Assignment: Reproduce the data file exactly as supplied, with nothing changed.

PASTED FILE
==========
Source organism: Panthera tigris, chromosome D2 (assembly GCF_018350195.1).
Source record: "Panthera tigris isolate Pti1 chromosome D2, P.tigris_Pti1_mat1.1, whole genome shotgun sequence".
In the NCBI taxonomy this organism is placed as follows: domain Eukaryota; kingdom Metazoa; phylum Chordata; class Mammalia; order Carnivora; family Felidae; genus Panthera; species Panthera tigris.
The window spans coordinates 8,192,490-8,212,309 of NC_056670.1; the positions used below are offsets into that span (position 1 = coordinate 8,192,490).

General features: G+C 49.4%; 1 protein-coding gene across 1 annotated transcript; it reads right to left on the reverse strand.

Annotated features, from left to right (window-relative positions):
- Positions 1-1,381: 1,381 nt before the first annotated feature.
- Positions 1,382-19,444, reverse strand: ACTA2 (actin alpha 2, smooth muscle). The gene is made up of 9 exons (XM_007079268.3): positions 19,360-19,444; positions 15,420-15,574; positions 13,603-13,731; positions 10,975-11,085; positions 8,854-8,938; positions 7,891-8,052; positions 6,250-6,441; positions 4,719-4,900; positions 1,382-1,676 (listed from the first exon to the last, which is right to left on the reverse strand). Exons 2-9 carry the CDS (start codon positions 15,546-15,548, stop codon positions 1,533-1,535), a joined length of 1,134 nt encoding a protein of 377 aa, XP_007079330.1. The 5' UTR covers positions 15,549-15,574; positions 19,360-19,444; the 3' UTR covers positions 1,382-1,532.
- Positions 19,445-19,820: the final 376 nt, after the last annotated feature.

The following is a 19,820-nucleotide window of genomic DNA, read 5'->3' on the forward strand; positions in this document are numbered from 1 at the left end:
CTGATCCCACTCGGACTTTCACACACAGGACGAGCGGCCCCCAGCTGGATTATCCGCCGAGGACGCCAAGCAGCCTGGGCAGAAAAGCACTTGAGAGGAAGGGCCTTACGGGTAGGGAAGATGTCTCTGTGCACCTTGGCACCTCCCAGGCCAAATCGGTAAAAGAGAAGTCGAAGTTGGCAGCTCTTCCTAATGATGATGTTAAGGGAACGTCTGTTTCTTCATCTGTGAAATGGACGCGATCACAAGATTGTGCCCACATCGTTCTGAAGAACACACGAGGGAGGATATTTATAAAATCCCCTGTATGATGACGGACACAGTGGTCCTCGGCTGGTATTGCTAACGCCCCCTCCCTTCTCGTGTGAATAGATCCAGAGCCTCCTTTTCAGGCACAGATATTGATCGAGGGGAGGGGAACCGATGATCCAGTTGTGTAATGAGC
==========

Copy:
Source organism: Panthera tigris, chromosome D2 (assembly GCF_018350195.1).
Source record: "Panthera tigris isolate Pti1 chromosome D2, P.tigris_Pti1_mat1.1, whole genome shotgun sequence".
In the NCBI taxonomy this organism is placed as follows: domain Eukaryota; kingdom Metazoa; phylum Chordata; class Mammalia; order Carnivora; family Felidae; genus Panthera; species Panthera tigris.
The window spans coordinates 8,192,490-8,212,309 of NC_056670.1; the positions used below are offsets into that span (position 1 = coordinate 8,192,490).

General features: G+C 49.4%; 1 protein-coding gene across 1 annotated transcript; it reads right to left on the reverse strand.

Annotated features, from left to right (window-relative positions):
- Positions 1-1,381: 1,381 nt before the first annotated feature.
- Positions 1,382-19,444, reverse strand: ACTA2 (actin alpha 2, smooth muscle). The gene is made up of 9 exons (XM_007079268.3): positions 19,360-19,444; positions 15,420-15,574; positions 13,603-13,731; positions 10,975-11,085; positions 8,854-8,938; positions 7,891-8,052; positions 6,250-6,441; positions 4,719-4,900; positions 1,382-1,676 (listed from the first exon to the last, which is right to left on the reverse strand). Exons 2-9 carry the CDS (start codon positions 15,546-15,548, stop codon positions 1,533-1,535), a joined length of 1,134 nt encoding a protein of 377 aa, XP_007079330.1. The 5' UTR covers positions 15,549-15,574; positions 19,360-19,444; the 3' UTR covers positions 1,382-1,532.
- Positions 19,445-19,820: the final 376 nt, after the last annotated feature.

The following is a 19,820-nucleotide window of genomic DNA, read 5'->3' on the forward strand; positions in this document are numbered from 1 at the left end:
CTGATCCCACTCGGACTTTCACACACAGGACGAGCGGCCCCCAGCTGGATTATCCGCCGAGGACGCCAAGCAGCCTGGGCAGAAAAGCACTTGAGAGGAAGGGCCTTACGGGTAGGGAAGATGTCTCTGTGCACCTTGGCACCTCCCAGGCCAAATCGGTAAAAGAGAAGTCGAAGTTGGCAGCTCTTCCTAATGATGATGTTAAGGGAACGTCTGTTTCTTCATCTGTGAAATGGACGCGATCACAAGATTGTGCCCACATCGTTCTGAAGAACACACGAGGGAGGATATTTATAAAATCCCCTGTATGATGACGGACACAGTGGTCCTCGGCTGGTATTGCTAACGCCCCCTCCCTTCTCGTGTGAATAGATCCAGAGCCTCCTTTTCAGGCACAGATATTGATCGAGGGGAGGGGAACCGATGATCCAGTTGTGTAATGAGC